Skip Navigation 
NOAA logo-Select to go to the NOAA homepage National Weather Service   NWS logo-Select to go to the NWS homepage
Central Pacific Hurricane Center

Local forecast by
"City, St" or Zip Code
   RSS FeedsRSS Feeds
Get Storm Info
   E-mail Updates
   Help with Advisories
   Hurricane Safety

   Tropical Cyclone


Hurricane History
   Annual Summaries
   Product Archive
About the CPHC
   Our Mission
   Our Office
   News Items
   Hawaii RSS FeedsHI RSS Feeds
Contact Us

Pacific Region Links
   Regional HQ
   WFO Honolulu
   WFO Guam
   WSO Pago Pago
   Pacific Tsunami
      Warning Center


   Pacific ENSO
      Center is the U.S. government's official web portal to all federal, state and local government web resources and services
Follow the National Weather Service on Facebook
NWS on Facebook
Follow the National Weather Service on Twitter
NWS on Twitter
er-Ready Nation
Weather-Ready Nation


This page was last loaded at 5:50 am HST Sep 30, 2014 (1550 GMT Sep 30, 2014)

Central Pacific (140W to 180) xml button

Tropical Outlook Sea Surface Temperatures CPAC Satellite EPAC Satellite Widgets Satellite Message Forecast Discussion

xml button

Issued: Sep 30, 2014 2:30 AM HST

Based on data through 2:00 am Sep 30 2014 HST

Water vapor images showed an area of low pressure in the middle atmosphere over the main Hawaiian islands. Thunderstorms forming under this feature were organized into three main groups, a line of very strong cells within 75 miles of the line from 26°N 158°W to 22°N 155°W, a single strong cell within 75 miles of the point 17°N 162°W, and a cluster of relatively small cells within 90 miles of the point 21°N 162°W. Small possible thunderstorms also were present offshore to the south-southwest of Oahu. Layered high to middle debris clouds from this and earlier convection partly to mostly obscured lower features within 150 miles of the line from 27°N 153°W to 23°N 150°W.

To the northwest, towering cumuli and possible thunderstorms associated with a front were located within 75 miles of the curve from 28°N 165°W to 26°N 169°W to 26°N 177°W. Fragments of cloud layers at various heights shearing off of the main frontal cloud band partly to mostly obscured lower features within 90 miles of the line from 30°N 161°W to 22°N 166°W.

To the southeast through southwest, moderate thunderstorm activity continued in the ITCZ from 12°N to 04°N. Layered middle to high debris clouds from this and earlier convection mostly obscured lower features from 14°N to the equator. Thinner high cloud layers following a jet stream out of the ITCZ also mostly to partly obscured lower features within 60 miles of the curve from 16°N 140°W to 19°N 149°W to 16°N 160°W to 16°N 164°W to 12°N 170°W.

Otherwise, cloud cover across Hawaiian waters consisted mainly of moderately packed marine stratocumuli and stratus layers east of about 155°W. Individual small cumuli also were present throughout. These clouds generally moved toward the west at around 15 miles an hour, and rose to heights of 8000 to 10000 feet, though taller cumuli approached 15000 feet.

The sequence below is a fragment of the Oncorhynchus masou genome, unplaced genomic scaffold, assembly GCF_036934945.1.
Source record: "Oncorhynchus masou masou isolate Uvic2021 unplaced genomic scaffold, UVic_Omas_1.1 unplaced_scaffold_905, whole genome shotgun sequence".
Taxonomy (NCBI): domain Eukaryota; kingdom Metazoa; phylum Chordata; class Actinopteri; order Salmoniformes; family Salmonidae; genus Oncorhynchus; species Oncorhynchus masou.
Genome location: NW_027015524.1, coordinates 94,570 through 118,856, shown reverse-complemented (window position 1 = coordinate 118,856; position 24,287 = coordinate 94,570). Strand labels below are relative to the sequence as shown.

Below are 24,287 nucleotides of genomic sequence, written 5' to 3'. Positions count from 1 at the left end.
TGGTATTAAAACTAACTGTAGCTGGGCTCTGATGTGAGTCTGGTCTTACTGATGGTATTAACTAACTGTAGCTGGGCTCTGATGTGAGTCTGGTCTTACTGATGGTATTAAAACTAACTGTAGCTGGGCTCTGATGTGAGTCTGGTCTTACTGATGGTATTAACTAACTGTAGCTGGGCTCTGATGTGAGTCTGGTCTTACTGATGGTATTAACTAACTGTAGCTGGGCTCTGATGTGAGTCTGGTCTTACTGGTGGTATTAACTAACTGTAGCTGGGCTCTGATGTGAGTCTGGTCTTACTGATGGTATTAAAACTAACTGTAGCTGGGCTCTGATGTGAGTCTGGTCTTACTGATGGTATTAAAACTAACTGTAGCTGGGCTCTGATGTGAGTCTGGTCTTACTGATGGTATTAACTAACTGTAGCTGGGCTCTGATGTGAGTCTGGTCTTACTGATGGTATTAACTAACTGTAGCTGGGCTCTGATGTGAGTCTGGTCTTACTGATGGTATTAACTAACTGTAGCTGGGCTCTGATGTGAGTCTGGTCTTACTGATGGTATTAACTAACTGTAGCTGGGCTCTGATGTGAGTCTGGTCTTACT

Across the main Hawaiian islands, cloud cover consisted mostly of marine stratocumuli and stratus fragments moving ashore over Maui county, and layered middle to high debris clouds flowing over Kauai county from thunderstorms offshore to the west. Towering cumuli also developed over southeast Maui. Layered debris clouds from afternoon cumulus buildups on Monday largely had dissipated or moved offshore.

Radar data from near the islands showed a large area of heavy rain well to the northeast of the state, scattered heavy showers over southeast Maui, scattered heavy showers offshore to the west of the Big Island, and scattered heavy showers offshore to the south through west of Oahu. Elsewhere, radar data showed isolated showers at most.

Central Pacific Infrared Satellite image for 1200 UTC


Western Pacific (West of 180)

Monitored by the:
Joint Typhoon Warning Center
Japan Meteorological Agency

Eastern Pacific (East of 140W) xml button

Active Systems

xml button  Tropical Depression RACHEL Forecast Advisory Number 25
Issued at 1500 UTC TUE SEP 30 2014

Eastern Pacific Graphical Tropical Weather Outlook

500 AM PDT TUE SEP 30 2014

For the eastern North Pacific...east of 140 degrees west longitude:

The National Hurricane Center is issuing advisories on Tropical
Storm Rachel, located several hundred miles west of the southern tip
of the Baja California peninsula.

An elongated area of low pressure continues a few hundred
miles south of Acapulco, Mexico. Although the shower activity has
changed little in organization during the past several hours,
environmental conditions are favorable for a tropical depression
to form later this week while the system moves toward the
west-northwest or northwest near 10 mph. Regardless of tropical
cyclone formation, this disturbance will likely produce locally
heavy rains over portions of southern Mexico that could cause flash
flooding and mud slides.
* Formation chance through 48 hours...medium...50 percent.
* Formation chance through 5 days...high...90 percent.

Eastern Pacific Graphical Tropical Weather Outlook

Monitored by the National Hurricane Center (NHC)


Hurricane Preparedness

State of Hawaii Civil Defense
Oahu Department of Emergency Management
Kauai Civil Defense
Maui Civil Defense
Hawaii (Big Island) Civil Defense

Lat/Lon Distance Calculator
Calculate the distance between lat/lon points
Tropical Cyclones Centers Worldwide
Saffir-Simpson Scale
  • Tropical Storm - winds 39-73 mph (34-63 kt)
  • Category 1 - winds 74-95 mph (64-82 kt)
  • Category 2 - winds 96-110 mph (83-95 kt)
  • Category 3 - winds 111-129 mph (96-112 kt)
  • Category 4 - winds 130-156 mph (113-136 kt)
  • Category 5 - winds 157 mph and up (137+ kt)
Click for AtlanticClick for Central Pacific